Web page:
Since the customer always wants their solutions now, as cheaply as possible, when all the developer has is a cinder block, it's best that they use it. Drupal has been my cinder block since 2004 and I continue to use it because it's been able to solve most of the problems brought to me. It may not be always the most elegant, but I know how to hold the Drupal cinder block in just the right angle to bend the fewest nails. I've built up muscles for holding the Drupal block. Drupal has a lot of flexibility to change and hook in custom code and I've spent a lot of time already figuring out how to use Drupal in a way to minimize project startup overhead.
I think in Classic's case, since we've invested heavily in Drupal and staff that specializes in Drupal, it continues to be the bet for our development in the next 3-4 year window.Preventing stale
Using your cinder block to hit all your nail problems isn't really all so bad because it's probably still the shortest, cheapest path to driving the nails. Keep researching and learning about other tools so you can occasionally hit the nails with a sledge hammer, the back of an ax head, or even a rare, standard claw hammer. PHP developers should probably be able to read some .NET code, try to take on some bug bounties for a node.js server, and write their own devops scripts in bash instead of trying to get a server admin to do it.Post categories Drupal
During TWBS development upgrade Drupal 7 core jQuery libraries into its latest version for Bootstrap is a must. BTW jQuery Update seems not my cup of tea because it give me too much trobule within previous site building experience: too complicated, bundle everything within its own archive (which I love to manage 3rd party libraries with drush make and Libraries API), and it is really too much for my use case. So why not just work out a simplified version?
After some research and development during Christmas holiday, I would like to introduce my helper module named "TWBS jQuery". The goal of TWBS jQuery is to provide a handy support for jQuery upgrade and act as the helper module for on going Drupal-Bootstrap-Remix development.
All replacement will be handled automatically. No additional configuration is required.Key Features
- Provide drush make file for library download
- Confirm library successfully initialized with hook_requirements()
- Upgrade jQuery related libraries as below version:
- Port from jQuery Update, upgrade conflicted .js implementation:
Download and install with drush manually:drush -y dl --dev twbs_jquery drush -y make --no-core sites/all/modules/twbs_jquery/twbs_jquery.make
Package into your own drush .make file (e.g. drustack_core.make):api = 2 core = 7.x projects[twbs_jquery][download][branch] = 7.x-3.x projects[twbs_jquery][download][type] = git projects[twbs_jquery][download][url] = http://git.drupal.org/project/twbs_jquery.git projects[twbs_jquery][subdir] = contrib Live Demo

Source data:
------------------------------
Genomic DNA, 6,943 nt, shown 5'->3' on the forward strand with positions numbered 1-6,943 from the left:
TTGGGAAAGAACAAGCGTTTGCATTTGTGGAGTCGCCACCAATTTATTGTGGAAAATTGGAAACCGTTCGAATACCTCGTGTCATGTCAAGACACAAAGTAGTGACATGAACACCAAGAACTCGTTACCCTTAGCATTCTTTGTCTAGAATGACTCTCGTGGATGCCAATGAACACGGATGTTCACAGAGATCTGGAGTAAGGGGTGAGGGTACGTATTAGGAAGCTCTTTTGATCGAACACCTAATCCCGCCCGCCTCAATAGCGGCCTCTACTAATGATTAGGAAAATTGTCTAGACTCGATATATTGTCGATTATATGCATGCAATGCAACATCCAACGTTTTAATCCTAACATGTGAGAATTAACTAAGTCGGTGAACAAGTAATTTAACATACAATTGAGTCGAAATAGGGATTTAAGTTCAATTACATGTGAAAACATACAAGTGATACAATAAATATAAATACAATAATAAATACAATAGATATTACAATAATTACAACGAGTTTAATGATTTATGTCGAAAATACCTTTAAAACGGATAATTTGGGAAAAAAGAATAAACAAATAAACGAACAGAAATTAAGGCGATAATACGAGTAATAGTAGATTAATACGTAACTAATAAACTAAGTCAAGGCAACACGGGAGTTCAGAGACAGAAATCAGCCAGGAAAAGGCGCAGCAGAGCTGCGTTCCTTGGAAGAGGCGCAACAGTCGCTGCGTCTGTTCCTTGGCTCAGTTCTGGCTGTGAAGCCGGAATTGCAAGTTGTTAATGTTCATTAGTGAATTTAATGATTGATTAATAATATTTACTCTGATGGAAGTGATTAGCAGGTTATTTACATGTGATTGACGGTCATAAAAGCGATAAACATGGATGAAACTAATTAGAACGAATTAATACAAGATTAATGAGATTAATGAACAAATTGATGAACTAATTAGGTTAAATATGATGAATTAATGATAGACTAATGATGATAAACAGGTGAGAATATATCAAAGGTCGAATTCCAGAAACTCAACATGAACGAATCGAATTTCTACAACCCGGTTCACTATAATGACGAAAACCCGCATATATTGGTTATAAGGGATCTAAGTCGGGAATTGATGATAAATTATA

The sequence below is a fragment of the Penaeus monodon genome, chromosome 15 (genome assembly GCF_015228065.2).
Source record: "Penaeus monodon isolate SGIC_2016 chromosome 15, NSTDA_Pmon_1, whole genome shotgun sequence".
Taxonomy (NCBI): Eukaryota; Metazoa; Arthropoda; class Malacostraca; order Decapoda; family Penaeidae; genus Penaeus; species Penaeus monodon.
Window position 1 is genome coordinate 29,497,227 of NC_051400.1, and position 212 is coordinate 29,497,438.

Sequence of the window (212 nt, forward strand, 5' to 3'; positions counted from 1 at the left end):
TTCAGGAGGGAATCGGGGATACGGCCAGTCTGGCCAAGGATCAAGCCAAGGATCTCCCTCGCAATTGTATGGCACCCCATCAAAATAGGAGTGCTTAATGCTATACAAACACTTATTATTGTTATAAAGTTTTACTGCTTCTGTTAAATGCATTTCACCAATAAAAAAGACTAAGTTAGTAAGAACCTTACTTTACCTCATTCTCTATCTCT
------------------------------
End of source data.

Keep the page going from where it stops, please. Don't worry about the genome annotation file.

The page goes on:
For general and generic jQuery update functionality, you should always consider another jQuery Update module which started since 2007-04-26.
On the other hand you should consider about using this module because of:
- Purely design for assist TWBS, which means you will have the best compatibility when using both together
- Fetch libraries directly from original repository and handle initialization with Libraries API; jQuery Update bundle all libraries into it's own code repository and initialize manually
- Only support latest official version of libraries which result as no additional configuration required; jQuery Update support multiple version of jQuery
- Much simple implementation which handle all upgrade and replacement automatically; jQuery Update provide more customization options
Please feel free to test it out and comment with your idea. Let's enjoy simplified jQuery update experience ;-)Tags Drupal Development jQuery
Every day, millions of nodes are saved. It happens every time content is created, migrated, or updated. It's probably the most common content management task in Drupal.
But there are lots of ways you can change the node-save experience for your users, and there are many contributed modules that offer alternative approaches to saving nodes. Here are a few that I like.Add another
The Add Another module allows gives users the option to save a node while quickly creating a new one. You can choose to add the option to the admin form itself, or as part of the save confirmation message. It's great for those content types, like "Image" or "Video" for example, where your users find themselves creating a series of nodes in succession.Hide Submit
Occasionally you'll see an issue where an end user clicks submit on a the node-edit form and, being ignorant of the fact that the request is being processed, clicks submit several more times to see if it's broken. Sometimes this can lead to multiple form submissions, resulting in bad things like duplicate content. The Hide Submit module does one simple thing: Prevent forms from being submitted multiple times. It does this by disabling the submit button once it's been clicked, with settings to fade out the button, append text, or hide it all together. This prevents errors, but it also signals to the user that the submission is in progress, helping to alleviate a bit of the frustration.Publish Button